Coping with a Chronically Ill Child

I have this recurring dream. We're in the middle of some terrorist act, some crazy event where we can't find our loved ones and somehow, my l2-year-old daughter, Corey and I have become separated. She's with someone -- a neighbor I think -- but I can't find her. I keep checking my watch. If I don't get her next drink to her in time -- the "medicine" she needs every two hours to keep her blood sugar stable - she could die. Somehow, miraculously (this is a dream after all), I find her and am able to give her the simple Argo cornstarch and water mixture that she needs to stay alive. But it's the last solution I have, meaning Corey has about two hours more to live unless I can find more. I'm drenched in sweat and riddled with anxiety as I scour desperately through my war-torn town searching for a store that hasn't been decimated. I'm trying not to show Corey how frantic I am as I clasp her hand tightly and lead her through the rubble. She starts to complain that she is tired and I know time is running out. And then I wake up.



Corey has Glycogen Storage Disease (GSD) type la, a rare metabolic disorder which means her body is missing a liver enzyme necessary to convert the stored form of sugar (glycogen) into the usable form (glucose). Glucose is the essential source of energy for the brain and is the necessary fuel for every cell in our bodies. Because this enzyme is missing, she must be fed constantly in order to get the sugar required for her body to function. It's a genetic defect, and my husband and I both carry the recessive gene. At the time I was pregnant, in l992, there was no testing for this disease. Nor would we have even thought to be tested since there is no history of GSD in our families.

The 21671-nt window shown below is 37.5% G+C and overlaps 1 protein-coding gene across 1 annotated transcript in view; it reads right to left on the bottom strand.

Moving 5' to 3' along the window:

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We spent six weeks at Columbia Presbyterian in NYC when she was seven months old trying to determine what was wrong with her after she had vomited nearly every formula on the market. Then another three weeks at Boston Children's when she was l8 months to get her on the cornstarch regime. Not to mention various hospitalizations in between -- first for a liver biopsy, then to put the gastrostomy tube in her stomach, as well as emergency visits due to the stomach flu. We tubed her for three and a half years, until finally we went to the Kennedy Krieger Center in Baltimore, where we spent another six weeks teaching her behavior modification techniques so she would drink her cornstarch, though we still tube-fed her at night. It was our first step towards a "normal" life.



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Jeanne Muchnick
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